This part of the Rheinthal, called the valley of Domleschg (Vallis Domestica), is particularly remarkable for the vast number of Castles (21) which crown almost every rock or knoll on either side of the river, mostly in ruins, sometimes standing out boldly from a dark background of forest, at others so identified by decay, by the weather tints, and by the lichen growth, with the apparently inaccessible rocks on which they stand, as barely to be distinguished. Their picturesque donjons and battlements contribute not a little to enhance the charms of the landscape; they serve at the same time as historical monuments to commemorate the revolution by which the power of a tyrannical feudal aristocracy, the lords of these fastnesses, was broken and their strongholds burnt by the peasants of this valley, whom they had long oppressed.

Another peculiarity of this district is the intricate intermixture of language and religion. There are scarcely two adjoining parishes, or even hamlets, speaking the same tongue and professing the same faith. Thus at Coire, German is the prevailing language, and Protestant the religion of the majority; at Ems, the first village on the road, Romansch

(p. 245) is spoken. Tamins and Reichenau are Catholic and German; Bonaduz, divided from them only by the Rhine, is reformed, and speaks Romansch. Rhoetzuns and Katzis are two Romish villages; but in the first the language is German, in the second Romansch. The inhabitants of Heinzenberg are Protestant and German; at Thusis they are reformed and German; at Zillis and Schams reformed and Romansch. Splügen and Hinter Rhein form the boundary at once of the Romansch language and Protestant religion.

The castle of Ortenstein, on the rt. bank of the Rhine, is one of the finest and best-preserved in the valley: it is still inhabited by the Travers family.

Near the village of Kätzis a beautiful view opens out, on the opposite side of the Rhine, up the valley of Oberhalbstein, with the snows of Mount Albula (Route 83) at the termination of the vista. The river Albula enters the Rhine between Kätzis and Thusis.

This part of the Rhine valley exhibits dismal traces of the ravages produced by the torrent Nolla, which, rising at the base of the Piz Beveren, on the W. of our route, joins the Rhine nearly at right angles to the direction of the course of that river. It is subject to very sudden swells after rain, when it rushes down, tearing up the rocks and carrying along with it heaps of stone, mud, and gravel, which not only overspread its own banks, but frequently block up the bed of the Rhine and cause desolating inundations. Thus a district, previously fertile and beautiful, has been in the course of a few years (since 1807) converted into a desert, and its fields either buried under stony rubbish or converted into marsh. The evil has been annually increasing for several years past, but hopes are entertained of arresting it and recovering the land. With this view extensive dykes are being constructed along the banks of the Rhine.,

1 3/4 Thusis-(Inn: Aigle d'Or, tolerable)—a village of 670 inhabitants, finely situated on a terrace under the Heinzenberg. Thusis, according to some, is only the word Tuscia, the country of the Tuscans, who first colonised these valleys, changed in the Romansch dialect.

Immediately on the outside of Thusis the Nolla is crossed by a handsome bridge. On the rt., at the end of the valley, appears the peak of the Piz Beveren.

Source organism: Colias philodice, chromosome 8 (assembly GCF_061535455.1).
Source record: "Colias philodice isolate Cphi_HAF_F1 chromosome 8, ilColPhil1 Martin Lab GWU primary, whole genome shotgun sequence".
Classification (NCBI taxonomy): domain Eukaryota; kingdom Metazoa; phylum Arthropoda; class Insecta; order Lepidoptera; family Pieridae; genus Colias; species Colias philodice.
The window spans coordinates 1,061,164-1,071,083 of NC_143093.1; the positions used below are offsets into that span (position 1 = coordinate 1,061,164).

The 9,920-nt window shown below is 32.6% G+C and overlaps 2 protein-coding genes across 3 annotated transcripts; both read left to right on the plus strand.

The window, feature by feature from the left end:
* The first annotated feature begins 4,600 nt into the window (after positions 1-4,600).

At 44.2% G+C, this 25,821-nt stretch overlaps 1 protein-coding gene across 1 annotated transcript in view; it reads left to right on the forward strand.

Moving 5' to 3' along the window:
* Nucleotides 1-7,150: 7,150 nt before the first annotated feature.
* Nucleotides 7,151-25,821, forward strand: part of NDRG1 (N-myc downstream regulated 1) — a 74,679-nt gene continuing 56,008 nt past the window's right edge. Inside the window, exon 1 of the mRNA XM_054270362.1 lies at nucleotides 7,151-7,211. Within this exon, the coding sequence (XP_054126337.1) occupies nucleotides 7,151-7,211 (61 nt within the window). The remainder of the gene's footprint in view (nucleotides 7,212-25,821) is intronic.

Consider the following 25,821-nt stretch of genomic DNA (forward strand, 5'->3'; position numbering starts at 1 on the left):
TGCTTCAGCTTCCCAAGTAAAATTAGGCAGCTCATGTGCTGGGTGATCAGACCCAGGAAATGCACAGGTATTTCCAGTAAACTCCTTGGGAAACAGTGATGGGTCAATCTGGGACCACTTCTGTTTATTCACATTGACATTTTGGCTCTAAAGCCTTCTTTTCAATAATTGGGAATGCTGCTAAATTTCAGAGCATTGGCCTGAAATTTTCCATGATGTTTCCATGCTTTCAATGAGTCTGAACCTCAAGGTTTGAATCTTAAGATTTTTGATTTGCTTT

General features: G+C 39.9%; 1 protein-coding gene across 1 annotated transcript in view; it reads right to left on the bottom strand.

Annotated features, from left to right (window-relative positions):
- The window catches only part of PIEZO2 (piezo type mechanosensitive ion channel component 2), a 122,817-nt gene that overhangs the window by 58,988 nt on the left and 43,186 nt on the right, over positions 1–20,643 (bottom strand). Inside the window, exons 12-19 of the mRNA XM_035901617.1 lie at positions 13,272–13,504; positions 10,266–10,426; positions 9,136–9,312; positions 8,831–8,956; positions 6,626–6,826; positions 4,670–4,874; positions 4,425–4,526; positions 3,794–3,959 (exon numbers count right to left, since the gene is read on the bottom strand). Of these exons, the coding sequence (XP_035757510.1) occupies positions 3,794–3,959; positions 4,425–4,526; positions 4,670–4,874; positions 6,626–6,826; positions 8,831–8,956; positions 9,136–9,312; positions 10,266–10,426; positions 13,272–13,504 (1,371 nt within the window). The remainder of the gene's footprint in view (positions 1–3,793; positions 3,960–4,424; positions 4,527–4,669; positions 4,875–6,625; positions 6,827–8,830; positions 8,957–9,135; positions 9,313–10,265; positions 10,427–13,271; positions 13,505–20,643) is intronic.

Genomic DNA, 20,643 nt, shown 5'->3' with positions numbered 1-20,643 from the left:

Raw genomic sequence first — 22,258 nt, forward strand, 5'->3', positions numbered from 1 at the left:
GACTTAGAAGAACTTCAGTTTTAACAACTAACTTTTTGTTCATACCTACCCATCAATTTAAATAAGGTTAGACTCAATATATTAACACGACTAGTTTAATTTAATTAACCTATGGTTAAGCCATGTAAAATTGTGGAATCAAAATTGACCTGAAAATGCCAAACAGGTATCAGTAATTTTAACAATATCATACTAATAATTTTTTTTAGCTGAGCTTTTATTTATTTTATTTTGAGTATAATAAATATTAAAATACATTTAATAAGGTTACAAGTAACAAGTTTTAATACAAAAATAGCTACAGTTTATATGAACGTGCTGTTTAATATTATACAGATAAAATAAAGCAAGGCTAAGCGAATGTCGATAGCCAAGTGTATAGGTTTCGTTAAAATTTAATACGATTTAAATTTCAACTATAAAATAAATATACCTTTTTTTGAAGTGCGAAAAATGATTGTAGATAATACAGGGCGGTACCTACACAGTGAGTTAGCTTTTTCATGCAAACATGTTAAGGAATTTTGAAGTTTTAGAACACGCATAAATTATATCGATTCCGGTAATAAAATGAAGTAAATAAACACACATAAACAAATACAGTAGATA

Above Thusis the valley of the Rhine seems closed up by the mountains; it is only on a nearer approach that the eye discovers the opening of that singular chasm which has cleft them through, affording a passage for the river, and in modern times, by artificial means, for the road. The rt. side of this colossal portal is guarded by the castle of Realt (Rhotia Alta), standing in the fork between the Albula and the Rhine, and from its lofty platform, 400 ft. high, looking

down upon both valleys. It is accessible only from the east : on all other sides the rock is a precipice. These mouldering ruins are traditionally reported to owe their origin to Rhotus, chief of the Etruscans, who, driven out of Italy by an invasion of the Gauls, established his stronghold on this spot B.C. 287, and transplanted into the Alps the people and language of Etruria. The ruined chapel of St. John, on a neighbouring height, is stated to have been the earliest, and for a long time the only Christian temple in the valley, where heathenism prevailed to a comparatively late period.

The VIA MALA, which commences about a mile above Thusis, and extends for a distance of more than 4 miles, is, without doubt or exaggeration, the most sublime and tremendous defile in Switzerland. It is difficult to give, with any precision, the dimensions of this gorge, which has cleft the mountains through the chine. The precipices, which often rise perpendicularly on both sides of it, are certainly in some places 1600 ft. high, and, in many places, not more than 10 yards apart. The Rhine, compressed within this narrow, stony bed to the width of a pigmy rivulet, is barely audible as it rushes through the depths below the road.

The rocks of slate and limestone, composing the walls of the ravine, are so hard that they appear to have suffered no disintegration from the weather; the fracture is so fresh and sharp that, were the convulsive force from below, which divided them, again called forth to unite them, it seems as though the gulf would close, and leave no aperture behind.

When the traveller enters the mouth of the defile, the sudden transition from the glare of sunshine to the gloom of a chasm, so narrow that it leaves but a strip of sky visible overhead, is exceedingly striking. The walls of rock, on both sides, afford naturally not an inch of space along which a goat's foot could clamber; and, in ancient times, this part of the pass was deemed quite inaccessible. The peasants gave it the name of the Lost Gulf (Trou perdu, Verlohrnes Loch); and, when they wanted to go from Thusis to the higher valley of Schams, they ascended the vale of the Nolla for some distance, clambering over the tops of high mountains, round the shoulder of the Piz Beveren, and descended on the opposite side at Suvers. A second road, formed in 1470, crossed the mountains as before, but dipped down, from the village of Rongella, into the depths of the Via Mala, near the first bridge; still avoiding altogether the Trou perdu. This inconvenient path, after being used for more than 300 years, was superseded by the present magnificent highway, constructed by the engineer Pocobelli. Avoiding the useless detour, and the fatiguing ascent and descent, he at once plunged into the defile, and pierced the projecting buttress of rock, which had